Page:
I liked the way elements of the traditional tale were woven in, and I liked how the author seamlessly wove in his won take.
To check out my reviews:

I need everyone to stop with what you are doing and read this beautiful and cultural story of an iconic classic of Cinderella. Except this is the Caribbean version! :)

I read this book in the 4th grade as it was featured in our textbook and I loved everything that dealt with fairy tales back then so I was hooked on it from the beginning. Until I started noticing the differences that I was a bit disappointed but reading it now felt amazi
Kayla Rhome
Plot Summary
-This traditional literature tale based off of Cinderella is the Caribbean tale written by Robert D. San Douci. This tale is told in the perspective of a poor washerwoman who looks after a young girl named Cendrillon. Cendrillon lives with her father’s new wife and her two daughters. Her stepmother works her very hard and always makes Cendrillon do the work. Nothing was easy for Cendrillon at home, but she always had a smile that lit up the sky and everyone loved her, except her step
Feb 04, 2013 rated it really liked it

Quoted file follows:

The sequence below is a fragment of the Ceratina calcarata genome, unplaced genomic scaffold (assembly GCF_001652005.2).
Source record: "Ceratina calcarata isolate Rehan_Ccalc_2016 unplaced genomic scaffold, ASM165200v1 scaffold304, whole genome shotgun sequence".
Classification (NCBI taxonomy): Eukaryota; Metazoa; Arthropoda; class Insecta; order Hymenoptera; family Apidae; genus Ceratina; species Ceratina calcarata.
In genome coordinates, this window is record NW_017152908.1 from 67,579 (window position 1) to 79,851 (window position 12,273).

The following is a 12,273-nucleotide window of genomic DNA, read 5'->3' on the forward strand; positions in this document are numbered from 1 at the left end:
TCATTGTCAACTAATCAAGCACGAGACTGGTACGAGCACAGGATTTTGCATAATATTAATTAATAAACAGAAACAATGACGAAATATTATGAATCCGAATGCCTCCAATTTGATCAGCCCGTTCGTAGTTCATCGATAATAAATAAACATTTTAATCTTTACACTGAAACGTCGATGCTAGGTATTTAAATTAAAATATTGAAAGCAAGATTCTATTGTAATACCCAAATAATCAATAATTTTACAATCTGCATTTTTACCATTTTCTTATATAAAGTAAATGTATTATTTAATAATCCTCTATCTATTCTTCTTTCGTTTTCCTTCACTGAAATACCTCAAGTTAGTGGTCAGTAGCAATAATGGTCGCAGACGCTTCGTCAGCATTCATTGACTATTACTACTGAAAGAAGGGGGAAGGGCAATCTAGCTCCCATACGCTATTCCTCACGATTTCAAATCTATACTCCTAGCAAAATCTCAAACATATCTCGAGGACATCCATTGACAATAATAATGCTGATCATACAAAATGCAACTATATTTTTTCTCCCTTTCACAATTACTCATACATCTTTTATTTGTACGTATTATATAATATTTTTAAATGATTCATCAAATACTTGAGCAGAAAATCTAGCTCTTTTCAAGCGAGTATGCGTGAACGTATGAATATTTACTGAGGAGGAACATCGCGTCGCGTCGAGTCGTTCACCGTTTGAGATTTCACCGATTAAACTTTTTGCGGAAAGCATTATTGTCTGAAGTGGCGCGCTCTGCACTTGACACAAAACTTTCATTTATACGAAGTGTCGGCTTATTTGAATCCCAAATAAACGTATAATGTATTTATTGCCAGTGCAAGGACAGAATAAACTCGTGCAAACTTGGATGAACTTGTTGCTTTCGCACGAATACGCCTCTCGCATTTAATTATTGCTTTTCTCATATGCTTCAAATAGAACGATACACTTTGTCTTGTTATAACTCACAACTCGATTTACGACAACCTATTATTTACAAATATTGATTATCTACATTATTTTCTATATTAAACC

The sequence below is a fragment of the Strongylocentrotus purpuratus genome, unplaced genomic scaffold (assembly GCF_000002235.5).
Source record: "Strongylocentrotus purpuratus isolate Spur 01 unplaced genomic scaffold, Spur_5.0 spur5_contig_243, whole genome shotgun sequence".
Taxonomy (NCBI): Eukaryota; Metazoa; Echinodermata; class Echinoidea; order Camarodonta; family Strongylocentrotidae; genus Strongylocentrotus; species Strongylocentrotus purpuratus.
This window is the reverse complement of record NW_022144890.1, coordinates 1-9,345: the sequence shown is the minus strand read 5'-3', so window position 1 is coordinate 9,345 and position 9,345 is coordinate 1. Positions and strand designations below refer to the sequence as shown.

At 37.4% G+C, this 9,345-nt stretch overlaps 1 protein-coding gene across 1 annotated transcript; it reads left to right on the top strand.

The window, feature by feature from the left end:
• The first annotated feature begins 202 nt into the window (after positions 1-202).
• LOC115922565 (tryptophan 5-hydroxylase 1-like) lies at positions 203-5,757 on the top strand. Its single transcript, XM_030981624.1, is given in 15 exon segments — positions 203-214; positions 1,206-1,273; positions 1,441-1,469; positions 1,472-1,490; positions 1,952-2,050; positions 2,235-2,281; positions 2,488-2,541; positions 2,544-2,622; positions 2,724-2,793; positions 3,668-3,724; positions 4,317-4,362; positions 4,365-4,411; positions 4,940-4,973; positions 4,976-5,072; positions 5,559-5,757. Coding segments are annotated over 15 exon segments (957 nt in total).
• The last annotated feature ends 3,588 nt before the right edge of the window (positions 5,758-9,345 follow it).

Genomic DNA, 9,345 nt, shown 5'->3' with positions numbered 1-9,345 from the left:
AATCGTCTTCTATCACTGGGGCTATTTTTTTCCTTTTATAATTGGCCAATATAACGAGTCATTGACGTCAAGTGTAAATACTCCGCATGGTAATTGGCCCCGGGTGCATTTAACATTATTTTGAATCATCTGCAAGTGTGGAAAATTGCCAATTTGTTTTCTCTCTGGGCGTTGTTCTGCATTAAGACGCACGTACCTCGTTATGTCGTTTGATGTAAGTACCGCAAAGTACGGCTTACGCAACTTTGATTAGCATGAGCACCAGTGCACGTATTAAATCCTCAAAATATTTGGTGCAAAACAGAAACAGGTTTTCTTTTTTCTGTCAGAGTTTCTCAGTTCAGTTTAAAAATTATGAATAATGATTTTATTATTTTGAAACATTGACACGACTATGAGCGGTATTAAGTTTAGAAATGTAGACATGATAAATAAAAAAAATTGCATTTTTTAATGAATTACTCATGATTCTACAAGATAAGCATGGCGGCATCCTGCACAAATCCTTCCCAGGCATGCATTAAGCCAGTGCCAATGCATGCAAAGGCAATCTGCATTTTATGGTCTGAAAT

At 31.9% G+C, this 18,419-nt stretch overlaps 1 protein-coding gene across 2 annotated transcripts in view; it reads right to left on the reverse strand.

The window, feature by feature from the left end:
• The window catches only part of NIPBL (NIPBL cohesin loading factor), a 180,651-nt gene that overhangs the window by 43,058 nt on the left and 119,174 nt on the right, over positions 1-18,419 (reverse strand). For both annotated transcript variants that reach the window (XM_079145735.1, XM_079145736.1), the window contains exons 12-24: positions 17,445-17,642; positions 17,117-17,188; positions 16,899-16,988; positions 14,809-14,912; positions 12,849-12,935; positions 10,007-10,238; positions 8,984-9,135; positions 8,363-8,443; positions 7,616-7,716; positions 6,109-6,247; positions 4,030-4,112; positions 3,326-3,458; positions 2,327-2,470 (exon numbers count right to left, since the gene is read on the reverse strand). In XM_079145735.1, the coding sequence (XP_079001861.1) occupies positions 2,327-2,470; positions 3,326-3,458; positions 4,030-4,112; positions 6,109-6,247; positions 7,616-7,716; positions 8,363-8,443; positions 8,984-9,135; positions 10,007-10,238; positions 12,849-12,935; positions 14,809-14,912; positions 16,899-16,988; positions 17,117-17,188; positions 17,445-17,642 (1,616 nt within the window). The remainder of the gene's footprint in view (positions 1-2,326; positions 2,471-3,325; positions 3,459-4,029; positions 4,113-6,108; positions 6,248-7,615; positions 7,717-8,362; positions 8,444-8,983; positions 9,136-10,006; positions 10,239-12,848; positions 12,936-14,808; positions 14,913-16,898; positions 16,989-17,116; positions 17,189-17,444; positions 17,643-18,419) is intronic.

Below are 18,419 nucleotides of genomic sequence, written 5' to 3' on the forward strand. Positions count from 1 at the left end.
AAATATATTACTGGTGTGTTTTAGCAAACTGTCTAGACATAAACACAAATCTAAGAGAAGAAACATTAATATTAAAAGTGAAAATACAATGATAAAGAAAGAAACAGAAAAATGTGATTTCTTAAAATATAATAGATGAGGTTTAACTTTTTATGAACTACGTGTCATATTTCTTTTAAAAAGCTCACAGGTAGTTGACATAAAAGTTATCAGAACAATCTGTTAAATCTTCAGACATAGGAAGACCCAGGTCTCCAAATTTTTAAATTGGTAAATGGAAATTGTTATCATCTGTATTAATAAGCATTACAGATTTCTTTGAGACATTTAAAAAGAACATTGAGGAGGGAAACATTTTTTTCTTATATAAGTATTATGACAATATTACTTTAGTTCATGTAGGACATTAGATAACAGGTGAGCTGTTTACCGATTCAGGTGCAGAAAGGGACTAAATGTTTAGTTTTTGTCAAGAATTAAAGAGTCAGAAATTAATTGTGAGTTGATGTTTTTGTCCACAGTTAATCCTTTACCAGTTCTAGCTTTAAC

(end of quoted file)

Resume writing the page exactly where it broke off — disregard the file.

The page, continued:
Shelves: traditional-lit
"Cendrillion" is a Caribbean twist on the classic Cinderella story. This version tells the story of a poor washer-woman and her god daughter, Cendrillion. The story takes place on the island of Martinique. For the most part it follows the classic fairytale, but the author includes the beautiful Creole language and a few details that pay tribute to the Caribbean culture.

Pinkney's illustrations for this book are breathtaking and vibrant! I believe he used both scratchboard and watercolor to compl
Melissa Powers
May 10, 2017 rated it it was amazing
Shelves: traditional-lit
There is so many versions of Cinderella. Cendrillon: A Caribbean Cinderella written by Robert D. San Souci and was published in 1998. It is similar to the "original" Cinderella that we are all aware of. This version does have a few twists. Cendrillon makes sure to adjust the Cinderella story to the Caribbean culture. This version is told by a narrator, who is the caretaker of Cendrillon. We are introduced to this narrator early in the story because we learn a little bit of her life living in pov ...more
" Cendrillon A Caribbean Cinderella" by Robert D. San Souci illustrated by Brian Pinkney this story is very non traditional from the Disney Cinderella..The author tells the story from the first person. The author focuses on telling the real version of Cinderella it a story based on a beautiful servant girl. The story is told from the perspective of the grandmother.For the most part it follows the classic fairytale ,but the author includes Creole language and the context may be difficult for chil ...more
Sep 14, 2009 rated it really liked it  ·  review of another edition
Recommends it for: parents reading with their children
Shelves: caribbean, 2009, childrens